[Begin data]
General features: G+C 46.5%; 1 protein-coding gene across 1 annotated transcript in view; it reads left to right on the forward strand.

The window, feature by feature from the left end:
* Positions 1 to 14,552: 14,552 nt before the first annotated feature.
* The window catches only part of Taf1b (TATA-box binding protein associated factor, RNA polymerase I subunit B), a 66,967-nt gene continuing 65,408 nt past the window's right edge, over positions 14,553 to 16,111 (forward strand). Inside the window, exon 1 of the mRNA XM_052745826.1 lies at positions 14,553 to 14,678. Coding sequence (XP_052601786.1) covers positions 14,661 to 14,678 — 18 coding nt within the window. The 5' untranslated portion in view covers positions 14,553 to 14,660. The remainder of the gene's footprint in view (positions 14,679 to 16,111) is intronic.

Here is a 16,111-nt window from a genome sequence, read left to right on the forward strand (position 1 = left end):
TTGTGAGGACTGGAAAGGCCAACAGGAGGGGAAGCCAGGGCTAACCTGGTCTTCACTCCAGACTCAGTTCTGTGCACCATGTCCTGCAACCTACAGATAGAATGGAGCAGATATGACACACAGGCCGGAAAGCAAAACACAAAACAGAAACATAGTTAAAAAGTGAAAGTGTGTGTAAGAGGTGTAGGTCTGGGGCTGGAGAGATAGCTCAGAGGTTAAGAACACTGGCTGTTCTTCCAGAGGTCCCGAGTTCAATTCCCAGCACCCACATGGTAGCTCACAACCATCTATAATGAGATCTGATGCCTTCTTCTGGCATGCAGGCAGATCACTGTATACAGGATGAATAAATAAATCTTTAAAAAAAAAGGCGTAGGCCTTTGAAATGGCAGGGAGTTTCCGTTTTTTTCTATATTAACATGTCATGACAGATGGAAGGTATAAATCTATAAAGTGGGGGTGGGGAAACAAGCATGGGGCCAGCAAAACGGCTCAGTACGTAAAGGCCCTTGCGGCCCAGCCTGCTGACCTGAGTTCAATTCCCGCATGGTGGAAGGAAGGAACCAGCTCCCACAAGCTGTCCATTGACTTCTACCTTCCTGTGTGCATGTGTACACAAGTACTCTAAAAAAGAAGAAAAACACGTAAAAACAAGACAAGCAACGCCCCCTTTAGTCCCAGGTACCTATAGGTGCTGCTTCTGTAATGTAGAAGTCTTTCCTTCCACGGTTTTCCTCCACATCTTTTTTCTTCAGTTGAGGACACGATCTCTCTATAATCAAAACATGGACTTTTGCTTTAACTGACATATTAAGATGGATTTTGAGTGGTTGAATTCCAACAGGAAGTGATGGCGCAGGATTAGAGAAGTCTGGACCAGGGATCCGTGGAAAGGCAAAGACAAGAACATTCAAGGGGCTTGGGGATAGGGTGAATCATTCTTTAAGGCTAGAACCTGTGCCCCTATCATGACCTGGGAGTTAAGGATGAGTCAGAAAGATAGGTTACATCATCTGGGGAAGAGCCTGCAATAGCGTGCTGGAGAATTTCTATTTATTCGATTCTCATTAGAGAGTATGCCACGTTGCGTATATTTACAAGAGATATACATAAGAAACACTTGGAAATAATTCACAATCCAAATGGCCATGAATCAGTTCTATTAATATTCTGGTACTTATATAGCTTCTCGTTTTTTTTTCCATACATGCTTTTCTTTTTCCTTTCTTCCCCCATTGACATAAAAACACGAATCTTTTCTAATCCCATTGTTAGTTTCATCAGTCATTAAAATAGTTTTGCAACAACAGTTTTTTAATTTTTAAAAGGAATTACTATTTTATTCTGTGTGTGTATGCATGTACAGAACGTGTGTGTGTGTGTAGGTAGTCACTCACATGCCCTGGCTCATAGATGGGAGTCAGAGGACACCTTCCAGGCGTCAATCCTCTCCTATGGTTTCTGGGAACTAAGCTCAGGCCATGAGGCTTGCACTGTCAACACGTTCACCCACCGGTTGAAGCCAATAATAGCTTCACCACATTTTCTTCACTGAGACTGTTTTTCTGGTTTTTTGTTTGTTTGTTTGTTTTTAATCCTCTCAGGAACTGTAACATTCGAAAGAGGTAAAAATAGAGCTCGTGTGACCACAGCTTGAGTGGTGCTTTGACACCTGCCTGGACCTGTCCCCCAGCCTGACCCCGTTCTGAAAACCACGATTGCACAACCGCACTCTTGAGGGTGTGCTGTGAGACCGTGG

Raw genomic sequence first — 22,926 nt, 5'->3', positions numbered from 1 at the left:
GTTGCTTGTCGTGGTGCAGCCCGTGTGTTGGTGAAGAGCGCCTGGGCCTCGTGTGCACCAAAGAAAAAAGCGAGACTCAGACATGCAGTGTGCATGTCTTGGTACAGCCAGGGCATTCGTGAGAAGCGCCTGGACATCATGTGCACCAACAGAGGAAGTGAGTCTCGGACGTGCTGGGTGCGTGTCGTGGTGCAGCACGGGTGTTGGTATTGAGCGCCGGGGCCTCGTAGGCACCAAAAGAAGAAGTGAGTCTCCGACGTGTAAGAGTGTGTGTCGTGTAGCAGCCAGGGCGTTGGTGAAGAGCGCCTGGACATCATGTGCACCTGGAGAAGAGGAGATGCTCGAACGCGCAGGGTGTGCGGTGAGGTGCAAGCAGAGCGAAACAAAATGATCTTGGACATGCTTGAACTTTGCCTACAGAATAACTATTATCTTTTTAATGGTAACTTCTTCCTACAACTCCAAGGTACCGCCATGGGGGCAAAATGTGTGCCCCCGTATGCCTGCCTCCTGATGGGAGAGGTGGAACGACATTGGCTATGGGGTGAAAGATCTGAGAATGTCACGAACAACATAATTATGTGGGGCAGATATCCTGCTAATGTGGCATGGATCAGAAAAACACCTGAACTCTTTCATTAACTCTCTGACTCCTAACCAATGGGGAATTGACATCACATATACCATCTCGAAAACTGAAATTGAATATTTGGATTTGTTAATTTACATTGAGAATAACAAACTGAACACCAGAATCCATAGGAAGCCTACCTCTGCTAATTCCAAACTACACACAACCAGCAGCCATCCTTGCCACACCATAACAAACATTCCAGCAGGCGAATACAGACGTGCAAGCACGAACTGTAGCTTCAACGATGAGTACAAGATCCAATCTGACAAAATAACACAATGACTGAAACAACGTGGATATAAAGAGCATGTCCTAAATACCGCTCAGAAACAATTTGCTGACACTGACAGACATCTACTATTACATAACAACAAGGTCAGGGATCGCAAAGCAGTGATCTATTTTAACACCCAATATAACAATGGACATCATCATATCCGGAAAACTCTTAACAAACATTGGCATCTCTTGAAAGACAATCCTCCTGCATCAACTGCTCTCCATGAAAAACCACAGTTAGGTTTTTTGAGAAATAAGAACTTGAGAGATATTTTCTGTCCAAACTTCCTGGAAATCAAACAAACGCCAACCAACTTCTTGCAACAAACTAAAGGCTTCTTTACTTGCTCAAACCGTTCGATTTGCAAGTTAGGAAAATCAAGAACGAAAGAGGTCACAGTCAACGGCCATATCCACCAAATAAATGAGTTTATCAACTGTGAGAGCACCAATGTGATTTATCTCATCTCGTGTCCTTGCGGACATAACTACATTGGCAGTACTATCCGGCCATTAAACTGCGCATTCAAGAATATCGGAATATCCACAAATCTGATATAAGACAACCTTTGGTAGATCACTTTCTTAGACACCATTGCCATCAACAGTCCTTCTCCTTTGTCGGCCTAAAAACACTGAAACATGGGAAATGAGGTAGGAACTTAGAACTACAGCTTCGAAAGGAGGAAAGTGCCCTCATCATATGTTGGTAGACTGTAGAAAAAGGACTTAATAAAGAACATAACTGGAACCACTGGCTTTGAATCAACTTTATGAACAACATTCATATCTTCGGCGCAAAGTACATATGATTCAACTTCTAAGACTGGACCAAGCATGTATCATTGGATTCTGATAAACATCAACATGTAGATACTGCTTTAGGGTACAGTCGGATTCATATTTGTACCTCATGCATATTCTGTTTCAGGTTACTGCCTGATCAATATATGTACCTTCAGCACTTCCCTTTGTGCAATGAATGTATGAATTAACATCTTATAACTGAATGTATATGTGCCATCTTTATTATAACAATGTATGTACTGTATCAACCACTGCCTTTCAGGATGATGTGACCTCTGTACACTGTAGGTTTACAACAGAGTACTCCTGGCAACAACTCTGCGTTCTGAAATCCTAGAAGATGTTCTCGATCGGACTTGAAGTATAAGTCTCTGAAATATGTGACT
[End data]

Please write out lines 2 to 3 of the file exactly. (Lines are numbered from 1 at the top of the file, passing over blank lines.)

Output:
The window, feature by feature from the left end:
* Positions 1 to 14,552: 14,552 nt before the first annotated feature.